Robert Jesenik-Earning Freedom

Author of Book: Michael G Santos
Date Read: February 28, 2024

Book Report

Mr. Santos sent me this book twice. Once in October 2023, while I was still prepping to surrender and get everything organized with his firms Prison Professor/White collar Advice/ Arc Light assistance. The next time was my second month in prison. To be honest, I skimmed the book the first time as I was scrambling to just get prepared for prison. I picked up the second version week 8 of my prison term, and like a few books I have read and done reports about, the timing couldn’t have been better! I’ll explain below.

I chose to read this book now as I knew it was an autobiography, and had to deal with his journey through 26 years of prison, and I hoped to learn from his experiences plus maybe get enlightened about what I might do in prison and thereafter. Having now received Mr. Santos’s daily emails in prison already, I know his approach is centered around education, building community, planning for release and helping others. While the book definitely covered all that in a very enlightening and practical way, it’s the experiential stories he shares that I found very helpful as well.

Mr.. Santos is clearly a driven and ambitious and focused individual as the book highlights. Facing 25-30 years as a young twenty something first time offender is a pretty tall order for anyone. Regardless,that didn’t stop him from going through several prison stops while earning a college degree, master’s degree, plus getting married and enduring his first 10+ years of marriage in prison until they could live together( Great love story and Carol is clearly a saint in my book!), and launching a very impressive and successful writing career.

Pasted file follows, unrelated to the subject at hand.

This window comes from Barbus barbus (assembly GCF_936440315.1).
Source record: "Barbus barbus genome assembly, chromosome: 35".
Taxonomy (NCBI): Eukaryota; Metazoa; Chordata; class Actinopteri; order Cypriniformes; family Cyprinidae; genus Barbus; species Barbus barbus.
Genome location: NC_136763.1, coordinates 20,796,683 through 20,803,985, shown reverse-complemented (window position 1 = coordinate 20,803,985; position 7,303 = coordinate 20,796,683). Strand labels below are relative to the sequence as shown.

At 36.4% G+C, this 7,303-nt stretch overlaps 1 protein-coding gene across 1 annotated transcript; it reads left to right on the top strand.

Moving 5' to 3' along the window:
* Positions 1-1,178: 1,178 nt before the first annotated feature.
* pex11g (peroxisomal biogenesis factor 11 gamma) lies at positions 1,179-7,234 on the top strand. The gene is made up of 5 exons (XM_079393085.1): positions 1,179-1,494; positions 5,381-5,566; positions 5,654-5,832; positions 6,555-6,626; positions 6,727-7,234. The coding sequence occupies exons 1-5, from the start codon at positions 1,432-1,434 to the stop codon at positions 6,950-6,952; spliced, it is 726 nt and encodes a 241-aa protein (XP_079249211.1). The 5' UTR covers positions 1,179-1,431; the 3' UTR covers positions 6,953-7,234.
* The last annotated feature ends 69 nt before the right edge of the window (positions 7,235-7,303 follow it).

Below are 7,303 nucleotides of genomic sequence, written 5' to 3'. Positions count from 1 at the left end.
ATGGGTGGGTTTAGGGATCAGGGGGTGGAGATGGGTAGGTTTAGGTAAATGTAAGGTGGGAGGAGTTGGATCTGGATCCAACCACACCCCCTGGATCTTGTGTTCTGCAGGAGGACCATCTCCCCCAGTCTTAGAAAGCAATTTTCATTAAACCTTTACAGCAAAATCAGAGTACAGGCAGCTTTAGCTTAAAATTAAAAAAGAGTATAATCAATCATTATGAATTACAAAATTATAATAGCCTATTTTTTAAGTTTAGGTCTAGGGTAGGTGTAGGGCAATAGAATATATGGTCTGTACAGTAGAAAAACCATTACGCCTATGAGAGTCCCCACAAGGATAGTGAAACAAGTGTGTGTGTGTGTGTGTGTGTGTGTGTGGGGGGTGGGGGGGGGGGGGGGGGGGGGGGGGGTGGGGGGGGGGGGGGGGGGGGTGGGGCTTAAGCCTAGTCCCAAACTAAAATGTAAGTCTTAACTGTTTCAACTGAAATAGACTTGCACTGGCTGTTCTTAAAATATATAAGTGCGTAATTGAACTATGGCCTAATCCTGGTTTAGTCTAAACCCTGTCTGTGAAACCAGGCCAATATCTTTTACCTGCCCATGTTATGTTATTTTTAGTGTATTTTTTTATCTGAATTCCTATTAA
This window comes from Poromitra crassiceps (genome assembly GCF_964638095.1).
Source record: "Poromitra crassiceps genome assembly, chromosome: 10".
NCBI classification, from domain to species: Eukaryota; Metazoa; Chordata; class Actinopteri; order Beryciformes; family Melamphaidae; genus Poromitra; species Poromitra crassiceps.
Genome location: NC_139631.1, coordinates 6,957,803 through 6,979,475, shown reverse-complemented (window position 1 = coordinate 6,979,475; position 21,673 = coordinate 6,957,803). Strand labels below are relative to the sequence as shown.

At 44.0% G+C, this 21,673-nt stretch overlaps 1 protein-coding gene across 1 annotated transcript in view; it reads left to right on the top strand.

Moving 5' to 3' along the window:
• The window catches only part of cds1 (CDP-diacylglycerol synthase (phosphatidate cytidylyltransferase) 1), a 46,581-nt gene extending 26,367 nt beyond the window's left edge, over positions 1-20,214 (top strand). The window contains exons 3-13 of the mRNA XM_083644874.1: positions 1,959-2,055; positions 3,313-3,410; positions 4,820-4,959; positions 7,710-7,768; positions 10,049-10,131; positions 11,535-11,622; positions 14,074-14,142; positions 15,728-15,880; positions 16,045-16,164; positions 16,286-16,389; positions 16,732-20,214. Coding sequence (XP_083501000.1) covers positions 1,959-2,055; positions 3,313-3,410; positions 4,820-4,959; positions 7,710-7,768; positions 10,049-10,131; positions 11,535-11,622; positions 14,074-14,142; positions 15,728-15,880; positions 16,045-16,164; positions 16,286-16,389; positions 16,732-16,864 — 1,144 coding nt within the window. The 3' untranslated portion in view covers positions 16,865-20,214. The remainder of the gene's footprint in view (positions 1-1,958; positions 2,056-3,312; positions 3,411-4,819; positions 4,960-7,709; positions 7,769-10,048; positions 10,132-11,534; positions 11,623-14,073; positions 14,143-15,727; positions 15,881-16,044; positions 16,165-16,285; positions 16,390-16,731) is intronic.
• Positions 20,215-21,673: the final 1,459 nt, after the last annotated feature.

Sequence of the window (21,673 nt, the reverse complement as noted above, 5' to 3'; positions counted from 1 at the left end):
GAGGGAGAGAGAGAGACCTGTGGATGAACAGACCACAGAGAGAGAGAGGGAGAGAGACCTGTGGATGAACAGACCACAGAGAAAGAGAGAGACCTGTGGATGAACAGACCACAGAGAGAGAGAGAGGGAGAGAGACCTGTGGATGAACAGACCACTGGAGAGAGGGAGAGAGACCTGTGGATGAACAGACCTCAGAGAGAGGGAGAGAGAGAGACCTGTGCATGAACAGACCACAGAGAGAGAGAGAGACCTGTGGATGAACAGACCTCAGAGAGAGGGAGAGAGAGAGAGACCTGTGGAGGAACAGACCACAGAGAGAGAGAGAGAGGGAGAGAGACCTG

He does a great job illustrating with lots of examples how to develop a community, reach out to many prison focused scholars, befriend them, and have them become mentors, advisors and dear friends. Also shows the importance to successfully navigating the BOP system often with the help of these mentors and friends who happen to be very well connected with the BOP leadership.

One of the best parts of the book for me was the experiences/struggles he had within the prison system with the bureaucracy, management of various prisons, guards, etc. He cites examples of one prison giving him awards for his writing endeavors, even allowing one of his mentors to tour his Princeton law class thru prison with Mr.. Santos as the tour guide! While another prison is forbidding him to write, throwing him in the SHU when caught, etc. I could cite many examples, but my main takeaway is the BOP is far from consistent, and there’s not much a prisoner can do about it if even the BOP management could at all. But as discouraging as some of the stories are, several are very uplifting and I needed to hear those at this point of my journey.

My main takeaway from this book, besides how impressive Mr. Santo’s journey and success truly is, is to start thinking about life after release/prison, not just thinking of just the prison journey itself. Given how much waiting to do anything in prison there is, one better start sooner than later laying the pipe to be successful after release. While this includes financially, it really includes family, partner relationship,close friends, network and the many things to think through. He lays out a nice set of tactics to follow to develop such a plan:

        * Defining success
        * Setting clear goals
        * moving forward with a 100% commitment to success
        * visualizing the outcome
        * Taking incremental steps
        * creating accountability metrics to track and measure
        * Being aware of opportunities
        * Living authentically and honestly
        * Celebrating incremental Achievements
        * Showing appreciation for the blessings of life

In summary, I would argue BOP should make this book a required class where chapters are broken down and discussed. It would benefit the prisoners in so any ways, much like it did myself! BJ